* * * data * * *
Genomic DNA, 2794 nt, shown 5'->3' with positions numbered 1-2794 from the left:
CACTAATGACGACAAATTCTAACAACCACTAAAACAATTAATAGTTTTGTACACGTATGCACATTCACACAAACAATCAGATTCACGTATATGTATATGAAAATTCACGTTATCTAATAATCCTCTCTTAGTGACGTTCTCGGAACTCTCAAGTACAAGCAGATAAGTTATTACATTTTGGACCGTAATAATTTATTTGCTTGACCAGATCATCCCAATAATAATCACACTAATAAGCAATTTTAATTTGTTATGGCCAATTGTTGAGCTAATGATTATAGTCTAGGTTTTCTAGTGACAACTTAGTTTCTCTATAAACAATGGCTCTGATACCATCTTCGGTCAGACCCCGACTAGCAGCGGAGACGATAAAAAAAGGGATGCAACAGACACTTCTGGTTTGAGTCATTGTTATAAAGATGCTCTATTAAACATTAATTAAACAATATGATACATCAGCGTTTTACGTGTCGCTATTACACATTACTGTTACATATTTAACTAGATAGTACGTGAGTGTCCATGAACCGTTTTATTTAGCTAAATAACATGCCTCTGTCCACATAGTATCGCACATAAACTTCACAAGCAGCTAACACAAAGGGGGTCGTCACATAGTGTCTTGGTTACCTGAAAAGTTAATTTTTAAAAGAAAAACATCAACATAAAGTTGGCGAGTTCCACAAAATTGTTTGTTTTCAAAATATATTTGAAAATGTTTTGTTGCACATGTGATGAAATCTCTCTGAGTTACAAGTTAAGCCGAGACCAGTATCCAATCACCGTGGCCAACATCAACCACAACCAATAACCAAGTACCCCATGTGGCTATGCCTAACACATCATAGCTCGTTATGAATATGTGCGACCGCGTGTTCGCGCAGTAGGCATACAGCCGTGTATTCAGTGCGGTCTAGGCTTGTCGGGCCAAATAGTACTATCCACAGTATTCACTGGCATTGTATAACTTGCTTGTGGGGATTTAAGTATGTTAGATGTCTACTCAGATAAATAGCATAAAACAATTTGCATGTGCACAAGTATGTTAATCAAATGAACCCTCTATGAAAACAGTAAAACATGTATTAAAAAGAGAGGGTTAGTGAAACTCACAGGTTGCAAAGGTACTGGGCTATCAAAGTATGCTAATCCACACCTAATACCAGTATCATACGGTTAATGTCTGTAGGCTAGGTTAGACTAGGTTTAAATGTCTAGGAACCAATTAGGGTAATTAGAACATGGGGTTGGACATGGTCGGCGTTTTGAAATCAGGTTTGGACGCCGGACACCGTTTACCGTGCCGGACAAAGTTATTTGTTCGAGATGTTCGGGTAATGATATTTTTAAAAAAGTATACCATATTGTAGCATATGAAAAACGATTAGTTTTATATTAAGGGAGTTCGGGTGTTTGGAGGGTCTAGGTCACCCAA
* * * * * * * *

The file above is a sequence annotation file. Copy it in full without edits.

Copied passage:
Genomic DNA, 2794 nt, shown 5'->3' with positions numbered 1-2794 from the left:
CACTAATGACGACAAATTCTAACAACCACTAAAACAATTAATAGTTTTGTACACGTATGCACATTCACACAAACAATCAGATTCACGTATATGTATATGAAAATTCACGTTATCTAATAATCCTCTCTTAGTGACGTTCTCGGAACTCTCAAGTACAAGCAGATAAGTTATTACATTTTGGACCGTAATAATTTATTTGCTTGACCAGATCATCCCAATAATAATCACACTAATAAGCAATTTTAATTTGTTATGGCCAATTGTTGAGCTAATGATTATAGTCTAGGTTTTCTAGTGACAACTTAGTTTCTCTATAAACAATGGCTCTGATACCATCTTCGGTCAGACCCCGACTAGCAGCGGAGACGATAAAAAAAGGGATGCAACAGACACTTCTGGTTTGAGTCATTGTTATAAAGATGCTCTATTAAACATTAATTAAACAATATGATACATCAGCGTTTTACGTGTCGCTATTACACATTACTGTTACATATTTAACTAGATAGTACGTGAGTGTCCATGAACCGTTTTATTTAGCTAAATAACATGCCTCTGTCCACATAGTATCGCACATAAACTTCACAAGCAGCTAACACAAAGGGGGTCGTCACATAGTGTCTTGGTTACCTGAAAAGTTAATTTTTAAAAGAAAAACATCAACATAAAGTTGGCGAGTTCCACAAAATTGTTTGTTTTCAAAATATATTTGAAAATGTTTTGTTGCACATGTGATGAAATCTCTCTGAGTTACAAGTTAAGCCGAGACCAGTATCCAATCACCGTGGCCAACATCAACCACAACCAATAACCAAGTACCCCATGTGGCTATGCCTAACACATCATAGCTCGTTATGAATATGTGCGACCGCGTGTTCGCGCAGTAGGCATACAGCCGTGTATTCAGTGCGGTCTAGGCTTGTCGGGCCAAATAGTACTATCCACAGTATTCACTGGCATTGTATAACTTGCTTGTGGGGATTTAAGTATGTTAGATGTCTACTCAGATAAATAGCATAAAACAATTTGCATGTGCACAAGTATGTTAATCAAATGAACCCTCTATGAAAACAGTAAAACATGTATTAAAAAGAGAGGGTTAGTGAAACTCACAGGTTGCAAAGGTACTGGGCTATCAAAGTATGCTAATCCACACCTAATACCAGTATCATACGGTTAATGTCTGTAGGCTAGGTTAGACTAGGTTTAAATGTCTAGGAACCAATTAGGGTAATTAGAACATGGGGTTGGACATGGTCGGCGTTTTGAAATCAGGTTTGGACGCCGGACACCGTTTACCGTGCCGGACAAAGTTATTTGTTCGAGATGTTCGGGTAATGATATTTTTAAAAAAGTATACCATATTGTAGCATATGAAAAACGATTAGTTTTATATTAAGGGAGTTCGGGTGTTTGGAGGGTCTAGGTCACCCAA